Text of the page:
During the pandemic, protein binding simulations have had a heyday as researchers scrambled to use supercomputing to find effective ways to inhibit SARS-CoV-2’s spike protein. But developing a better understanding of protein binding has a wide range of applications outside of treating COVID-19, ranging from drug screenings for a wide range of diseases and conditions to the development of novel biological materials. Now, researchers have leveraged the Summit supercomputer at Oak Ridge National Laboratory (ORNL) to study protein-protein binding, shedding new light on how those processes function.
Specifically, the researchers set out to isolate the role of shape in protein-protein binding processes, looking to see if they could predict binding based on the shapes of the ligand and the receptor alone. To do this, they simulated the assembly of 46 protein pairs with known affinities.
The simulations were conducted on ORNL’s Summit supercomputer, which, at 148.6 Linpack petaflops, remains the second most powerful publicly ranked supercomputer in the world. The researchers used two days of computational time across several thousand GPUs. “I ran the code in parallel so that many different parameters, iterations of the same system and different proteins could be distributed across the GPUs,” explained Jens Glaser, a computational scientist at Oak Ridge, in an interview with ORNL’s Rachel McDowell. “This allowed us to easily make use of Summit’s parallel computing capabilities.”
The simulations bore out the strong role of shape in protein binding – at least, in some of the cases: with the simulations only accounting for the proteins’ shapes, six of the 46 protein pairs assembled more than half the time – and one of the pairs bound more than 94 percent of the time. “We’ve demonstrated that something as simple as shape is able to predict protein interactions that are sometimes really complex,” Glaser said. “This first demonstration has led us to believe that shape has been an unappreciated ingredient in many protein assembly processes.”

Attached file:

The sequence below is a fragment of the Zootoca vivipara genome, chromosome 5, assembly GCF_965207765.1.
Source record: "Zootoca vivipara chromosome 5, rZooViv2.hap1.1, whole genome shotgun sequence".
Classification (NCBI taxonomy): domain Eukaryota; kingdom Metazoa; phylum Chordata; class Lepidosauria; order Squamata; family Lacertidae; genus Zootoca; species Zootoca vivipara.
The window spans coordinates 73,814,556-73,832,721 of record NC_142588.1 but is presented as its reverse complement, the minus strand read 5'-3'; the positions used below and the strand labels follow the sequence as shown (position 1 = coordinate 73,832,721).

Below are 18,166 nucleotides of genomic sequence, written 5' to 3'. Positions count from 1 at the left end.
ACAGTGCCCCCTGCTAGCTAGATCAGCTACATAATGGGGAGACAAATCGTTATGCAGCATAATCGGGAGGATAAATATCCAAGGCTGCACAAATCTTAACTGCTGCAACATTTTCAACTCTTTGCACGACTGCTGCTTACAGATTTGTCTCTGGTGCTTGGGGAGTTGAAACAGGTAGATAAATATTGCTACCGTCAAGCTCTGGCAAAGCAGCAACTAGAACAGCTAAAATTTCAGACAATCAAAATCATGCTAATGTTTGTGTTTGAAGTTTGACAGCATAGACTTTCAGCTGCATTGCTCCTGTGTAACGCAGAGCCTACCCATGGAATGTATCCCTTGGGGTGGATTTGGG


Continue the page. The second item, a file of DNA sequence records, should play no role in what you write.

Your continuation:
“Before we did this study, I actually didn’t expect proteins could form dimers based on shape alone,” added Fengyi Gao, a PhD candidate at the University of Michigan. “But now, we’ve found that this works, and we can study more complex structures or even combine this with other approaches, like machine learning, to see which features we need to enable the correct binding.”
Indeed, the researchers successfully built a machine learning model to detect proteins that could assemble based on shape alone, aiming to isolate the additional variables necessary to predict the binding of even more proteins. The team is also working on scaling the predictive approach up, and closer to real-world applications. “We think we can adapt this approach to something like drug screening in the future,” Gao said. “In addition to that, we hope that this shape-based model can serve as a basis of studying protein assembly in general.”